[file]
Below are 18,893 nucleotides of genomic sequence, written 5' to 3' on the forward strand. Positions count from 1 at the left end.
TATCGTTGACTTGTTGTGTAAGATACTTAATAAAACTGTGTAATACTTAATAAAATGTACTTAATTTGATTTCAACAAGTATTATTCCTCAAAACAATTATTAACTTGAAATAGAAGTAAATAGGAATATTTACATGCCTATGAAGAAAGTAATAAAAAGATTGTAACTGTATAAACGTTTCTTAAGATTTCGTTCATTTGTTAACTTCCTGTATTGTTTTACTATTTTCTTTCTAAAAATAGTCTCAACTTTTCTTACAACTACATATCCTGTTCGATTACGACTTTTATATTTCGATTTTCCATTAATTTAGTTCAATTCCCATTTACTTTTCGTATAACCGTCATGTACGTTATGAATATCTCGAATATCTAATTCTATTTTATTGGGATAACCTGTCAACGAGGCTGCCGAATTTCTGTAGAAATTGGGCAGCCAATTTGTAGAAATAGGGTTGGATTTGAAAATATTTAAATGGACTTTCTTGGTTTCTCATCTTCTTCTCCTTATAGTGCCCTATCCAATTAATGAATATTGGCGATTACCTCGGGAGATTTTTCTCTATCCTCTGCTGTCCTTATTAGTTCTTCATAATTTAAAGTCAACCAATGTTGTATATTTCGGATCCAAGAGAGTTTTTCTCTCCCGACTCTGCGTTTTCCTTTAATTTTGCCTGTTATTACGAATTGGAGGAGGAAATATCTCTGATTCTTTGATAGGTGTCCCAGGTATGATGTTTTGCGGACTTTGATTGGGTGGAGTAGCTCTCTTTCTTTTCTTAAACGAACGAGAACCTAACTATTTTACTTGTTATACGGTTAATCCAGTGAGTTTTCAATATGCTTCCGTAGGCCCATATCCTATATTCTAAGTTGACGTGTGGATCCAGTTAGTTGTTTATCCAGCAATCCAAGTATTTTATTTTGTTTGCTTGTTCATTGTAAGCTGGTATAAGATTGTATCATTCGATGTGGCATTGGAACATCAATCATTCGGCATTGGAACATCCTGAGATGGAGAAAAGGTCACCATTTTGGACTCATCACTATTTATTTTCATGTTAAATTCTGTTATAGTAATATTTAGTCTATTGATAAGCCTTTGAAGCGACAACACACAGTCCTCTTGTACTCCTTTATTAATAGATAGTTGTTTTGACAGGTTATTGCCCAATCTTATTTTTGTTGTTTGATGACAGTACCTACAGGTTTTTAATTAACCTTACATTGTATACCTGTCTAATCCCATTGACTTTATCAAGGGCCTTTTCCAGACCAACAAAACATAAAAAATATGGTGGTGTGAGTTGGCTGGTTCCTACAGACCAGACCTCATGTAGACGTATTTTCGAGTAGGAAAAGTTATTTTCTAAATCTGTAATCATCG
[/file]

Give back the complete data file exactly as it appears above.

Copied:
Below are 18,893 nucleotides of genomic sequence, written 5' to 3' on the forward strand. Positions count from 1 at the left end.
TATCGTTGACTTGTTGTGTAAGATACTTAATAAAACTGTGTAATACTTAATAAAATGTACTTAATTTGATTTCAACAAGTATTATTCCTCAAAACAATTATTAACTTGAAATAGAAGTAAATAGGAATATTTACATGCCTATGAAGAAAGTAATAAAAAGATTGTAACTGTATAAACGTTTCTTAAGATTTCGTTCATTTGTTAACTTCCTGTATTGTTTTACTATTTTCTTTCTAAAAATAGTCTCAACTTTTCTTACAACTACATATCCTGTTCGATTACGACTTTTATATTTCGATTTTCCATTAATTTAGTTCAATTCCCATTTACTTTTCGTATAACCGTCATGTACGTTATGAATATCTCGAATATCTAATTCTATTTTATTGGGATAACCTGTCAACGAGGCTGCCGAATTTCTGTAGAAATTGGGCAGCCAATTTGTAGAAATAGGGTTGGATTTGAAAATATTTAAATGGACTTTCTTGGTTTCTCATCTTCTTCTCCTTATAGTGCCCTATCCAATTAATGAATATTGGCGATTACCTCGGGAGATTTTTCTCTATCCTCTGCTGTCCTTATTAGTTCTTCATAATTTAAAGTCAACCAATGTTGTATATTTCGGATCCAAGAGAGTTTTTCTCTCCCGACTCTGCGTTTTCCTTTAATTTTGCCTGTTATTACGAATTGGAGGAGGAAATATCTCTGATTCTTTGATAGGTGTCCCAGGTATGATGTTTTGCGGACTTTGATTGGGTGGAGTAGCTCTCTTTCTTTTCTTAAACGAACGAGAACCTAACTATTTTACTTGTTATACGGTTAATCCAGTGAGTTTTCAATATGCTTCCGTAGGCCCATATCCTATATTCTAAGTTGACGTGTGGATCCAGTTAGTTGTTTATCCAGCAATCCAAGTATTTTATTTTGTTTGCTTGTTCATTGTAAGCTGGTATAAGATTGTATCATTCGATGTGGCATTGGAACATCAATCATTCGGCATTGGAACATCCTGAGATGGAGAAAAGGTCACCATTTTGGACTCATCACTATTTATTTTCATGTTAAATTCTGTTATAGTAATATTTAGTCTATTGATAAGCCTTTGAAGCGACAACACACAGTCCTCTTGTACTCCTTTATTAATAGATAGTTGTTTTGACAGGTTATTGCCCAATCTTATTTTTGTTGTTTGATGACAGTACCTACAGGTTTTTAATTAACCTTACATTGTATACCTGTCTAATCCCATTGACTTTATCAAGGGCCTTTTCCAGACCAACAAAACATAAAAAATATGGTGGTGTGAGTTGGCTGGTTCCTACAGACCAGACCTCATGTAGACGTATTTTCGAGTAGGAAAAGTTATTTTCTAAATCTGTAATCATCG